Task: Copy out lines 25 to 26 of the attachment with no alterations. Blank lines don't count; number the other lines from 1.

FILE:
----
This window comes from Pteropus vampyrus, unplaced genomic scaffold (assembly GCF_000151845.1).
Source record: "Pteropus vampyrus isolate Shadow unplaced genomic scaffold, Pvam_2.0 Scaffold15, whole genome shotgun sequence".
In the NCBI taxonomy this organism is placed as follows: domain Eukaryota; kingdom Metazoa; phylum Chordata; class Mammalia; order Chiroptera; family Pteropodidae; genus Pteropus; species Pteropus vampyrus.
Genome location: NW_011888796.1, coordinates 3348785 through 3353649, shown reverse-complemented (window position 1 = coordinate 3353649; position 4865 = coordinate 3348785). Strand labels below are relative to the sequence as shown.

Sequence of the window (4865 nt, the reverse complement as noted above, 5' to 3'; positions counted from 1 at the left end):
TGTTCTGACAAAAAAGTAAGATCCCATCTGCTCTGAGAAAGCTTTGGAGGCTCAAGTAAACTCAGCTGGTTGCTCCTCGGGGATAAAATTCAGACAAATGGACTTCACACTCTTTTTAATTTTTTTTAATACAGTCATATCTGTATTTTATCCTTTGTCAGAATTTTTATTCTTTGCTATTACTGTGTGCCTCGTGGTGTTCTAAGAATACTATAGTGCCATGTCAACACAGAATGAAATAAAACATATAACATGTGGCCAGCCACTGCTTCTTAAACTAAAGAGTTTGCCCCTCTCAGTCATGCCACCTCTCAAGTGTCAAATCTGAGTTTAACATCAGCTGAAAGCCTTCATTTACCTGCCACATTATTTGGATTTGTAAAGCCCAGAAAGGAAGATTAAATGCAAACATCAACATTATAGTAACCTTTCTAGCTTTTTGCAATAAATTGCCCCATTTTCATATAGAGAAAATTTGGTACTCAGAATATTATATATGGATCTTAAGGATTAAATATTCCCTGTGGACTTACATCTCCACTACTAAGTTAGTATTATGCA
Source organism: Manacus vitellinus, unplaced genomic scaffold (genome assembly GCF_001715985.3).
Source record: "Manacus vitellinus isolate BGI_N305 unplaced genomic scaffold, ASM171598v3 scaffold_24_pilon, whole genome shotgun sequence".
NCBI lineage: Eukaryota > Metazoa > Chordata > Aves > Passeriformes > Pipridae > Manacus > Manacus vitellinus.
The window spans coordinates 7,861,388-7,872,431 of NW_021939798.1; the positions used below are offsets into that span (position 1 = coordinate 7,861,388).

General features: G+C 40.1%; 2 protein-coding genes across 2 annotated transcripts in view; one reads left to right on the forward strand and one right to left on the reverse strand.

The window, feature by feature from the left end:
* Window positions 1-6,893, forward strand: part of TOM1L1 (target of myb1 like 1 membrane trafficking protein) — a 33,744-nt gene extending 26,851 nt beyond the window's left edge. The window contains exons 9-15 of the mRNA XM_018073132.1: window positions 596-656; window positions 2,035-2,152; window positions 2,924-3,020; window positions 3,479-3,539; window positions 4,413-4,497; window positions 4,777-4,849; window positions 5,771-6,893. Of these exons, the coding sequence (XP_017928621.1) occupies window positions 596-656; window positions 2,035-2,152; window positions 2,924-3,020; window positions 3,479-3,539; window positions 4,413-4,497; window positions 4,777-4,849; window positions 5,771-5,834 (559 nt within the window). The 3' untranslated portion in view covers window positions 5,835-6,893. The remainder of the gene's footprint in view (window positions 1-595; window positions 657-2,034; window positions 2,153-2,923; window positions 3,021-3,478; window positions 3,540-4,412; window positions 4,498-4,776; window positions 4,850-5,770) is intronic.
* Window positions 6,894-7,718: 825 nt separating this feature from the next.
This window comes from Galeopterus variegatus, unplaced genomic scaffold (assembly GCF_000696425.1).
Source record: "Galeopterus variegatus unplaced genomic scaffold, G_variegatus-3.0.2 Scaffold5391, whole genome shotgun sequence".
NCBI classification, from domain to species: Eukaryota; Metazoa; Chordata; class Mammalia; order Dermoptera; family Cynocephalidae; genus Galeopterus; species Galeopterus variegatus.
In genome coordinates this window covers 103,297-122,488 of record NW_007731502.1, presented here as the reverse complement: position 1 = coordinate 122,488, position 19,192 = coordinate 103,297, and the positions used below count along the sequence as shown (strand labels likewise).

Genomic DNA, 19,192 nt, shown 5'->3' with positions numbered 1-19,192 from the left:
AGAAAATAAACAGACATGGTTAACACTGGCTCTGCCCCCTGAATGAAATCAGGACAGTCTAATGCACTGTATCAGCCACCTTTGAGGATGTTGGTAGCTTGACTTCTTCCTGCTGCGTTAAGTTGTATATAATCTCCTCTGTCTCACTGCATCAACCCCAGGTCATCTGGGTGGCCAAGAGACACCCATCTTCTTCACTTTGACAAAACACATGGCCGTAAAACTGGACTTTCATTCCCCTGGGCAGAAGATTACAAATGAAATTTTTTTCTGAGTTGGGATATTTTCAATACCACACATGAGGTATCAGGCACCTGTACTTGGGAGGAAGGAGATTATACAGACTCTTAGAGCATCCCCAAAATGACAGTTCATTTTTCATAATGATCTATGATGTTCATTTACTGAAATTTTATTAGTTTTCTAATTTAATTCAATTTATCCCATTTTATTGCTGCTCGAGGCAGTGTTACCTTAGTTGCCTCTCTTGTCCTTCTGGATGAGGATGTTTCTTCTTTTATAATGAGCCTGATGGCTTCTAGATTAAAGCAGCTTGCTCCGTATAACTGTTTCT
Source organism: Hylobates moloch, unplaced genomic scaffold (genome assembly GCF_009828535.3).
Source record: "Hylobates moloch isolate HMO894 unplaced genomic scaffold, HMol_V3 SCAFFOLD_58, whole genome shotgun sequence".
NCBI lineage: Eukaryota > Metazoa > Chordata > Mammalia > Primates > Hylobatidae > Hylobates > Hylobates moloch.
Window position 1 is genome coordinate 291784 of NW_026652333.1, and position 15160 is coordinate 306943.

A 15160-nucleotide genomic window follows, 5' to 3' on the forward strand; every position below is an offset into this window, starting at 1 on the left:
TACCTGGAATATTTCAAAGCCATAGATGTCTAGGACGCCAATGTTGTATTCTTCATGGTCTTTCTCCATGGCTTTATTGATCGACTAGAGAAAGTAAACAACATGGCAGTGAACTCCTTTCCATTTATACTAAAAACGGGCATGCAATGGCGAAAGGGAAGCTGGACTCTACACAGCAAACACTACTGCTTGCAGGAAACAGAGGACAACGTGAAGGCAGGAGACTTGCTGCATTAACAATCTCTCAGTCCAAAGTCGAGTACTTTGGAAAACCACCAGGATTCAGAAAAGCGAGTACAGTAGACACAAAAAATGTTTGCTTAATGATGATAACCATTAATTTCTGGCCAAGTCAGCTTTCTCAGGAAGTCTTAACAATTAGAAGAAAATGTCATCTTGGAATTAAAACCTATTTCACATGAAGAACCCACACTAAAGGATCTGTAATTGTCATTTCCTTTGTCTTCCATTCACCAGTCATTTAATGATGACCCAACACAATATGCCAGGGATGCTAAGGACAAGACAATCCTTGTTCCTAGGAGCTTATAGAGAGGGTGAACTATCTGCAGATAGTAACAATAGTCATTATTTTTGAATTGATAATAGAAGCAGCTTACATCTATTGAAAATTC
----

A 15160-nucleotide genomic window follows, 5' to 3' on the forward strand; every position below is an offset into this window, starting at 1 on the left:
TACCTGGAATATTTCAAAGCCATAGATGTCTAGGACGCCAATGTTGTATTCTTCATGGTCTTTCTCCATGGCTTTATTGATCGACTAGAGAAAGTAAACAACATGGCAGTGAACTCCTTTCCATTTATACTAAAAACGGGCATGCAATGGCGAAAGGGAAGCTGGACTCTACACAGCAAACACTACTGCTTGCAGGAAACAGAGGACAACGTGAAGGCAGGAGACTTGCTGCATTAACAATCTCTCAGTCCAAAGTCGAGTACTTTGGAAAACCACCAGGATTCAGAAAAGCGAGTACAGTAGACACAAAAAATGTTTGCTTAATGATGATAACCATTAATTTCTGGCCAAGTCAGCTTTCTCAGGAAGTCTTAACAATTAGAAGAAAATGTCATCTTGGAATTAAAACCTATTTCACATGAAGAACCCACACTAAAGGATCTGTAATTGTCATTTCCTTTGTCTTCCATTCACCAGTCATTTAATGATGACCCAACACAATATGCCAGGGATGCTAAGGACAAGACAATCCTTGTTCCTAGGAGCTTATAGAGAGGGTGAACTATCTGCAGATAGTAACAATAGTCATTATTTTTGAATTGATAATAGAAGCAGCTTACATCTATTGAAAATTC